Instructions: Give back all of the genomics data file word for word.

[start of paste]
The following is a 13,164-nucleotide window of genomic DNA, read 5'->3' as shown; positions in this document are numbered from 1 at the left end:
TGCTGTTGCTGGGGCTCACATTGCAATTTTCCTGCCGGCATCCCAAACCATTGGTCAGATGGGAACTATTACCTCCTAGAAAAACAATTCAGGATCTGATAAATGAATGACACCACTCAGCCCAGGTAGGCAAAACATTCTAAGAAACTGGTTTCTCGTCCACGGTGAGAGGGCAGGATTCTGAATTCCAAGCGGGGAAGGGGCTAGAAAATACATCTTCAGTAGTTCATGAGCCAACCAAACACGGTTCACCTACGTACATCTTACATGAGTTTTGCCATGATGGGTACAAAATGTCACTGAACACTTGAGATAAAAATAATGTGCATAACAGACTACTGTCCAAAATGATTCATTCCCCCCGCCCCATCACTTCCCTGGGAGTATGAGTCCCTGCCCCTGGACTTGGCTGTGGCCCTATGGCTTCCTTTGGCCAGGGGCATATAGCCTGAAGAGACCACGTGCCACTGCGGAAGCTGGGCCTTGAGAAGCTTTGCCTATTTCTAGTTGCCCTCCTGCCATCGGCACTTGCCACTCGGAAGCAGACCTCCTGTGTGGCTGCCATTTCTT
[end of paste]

The following is a 13,164-nucleotide window of genomic DNA, read 5'->3' as shown; positions in this document are numbered from 1 at the left end:
TGCTGTTGCTGGGGCTCACATTGCAATTTTCCTGCCGGCATCCCAAACCATTGGTCAGATGGGAACTATTACCTCCTAGAAAAACAATTCAGGATCTGATAAATGAATGACACCACTCAGCCCAGGTAGGCAAAACATTCTAAGAAACTGGTTTCTCGTCCACGGTGAGAGGGCAGGATTCTGAATTCCAAGCGGGGAAGGGGCTAGAAAATACATCTTCAGTAGTTCATGAGCCAACCAAACACGGTTCACCTACGTACATCTTACATGAGTTTTGCCATGATGGGTACAAAATGTCACTGAACACTTGAGATAAAAATAATGTGCATAACAGACTACTGTCCAAAATGATTCATTCCCCCCGCCCCATCACTTCCCTGGGAGTATGAGTCCCTGCCCCTGGACTTGGCTGTGGCCCTATGGCTTCCTTTGGCCAGGGGCATATAGCCTGAAGAGACCACGTGCCACTGCGGAAGCTGGGCCTTGAGAAGCTTTGCCTATTTCTAGTTGCCCTCCTGCCATCGGCACTTGCCACTCGGAAGCAGACCTCCTGTGTGGCTGCCATTTCTT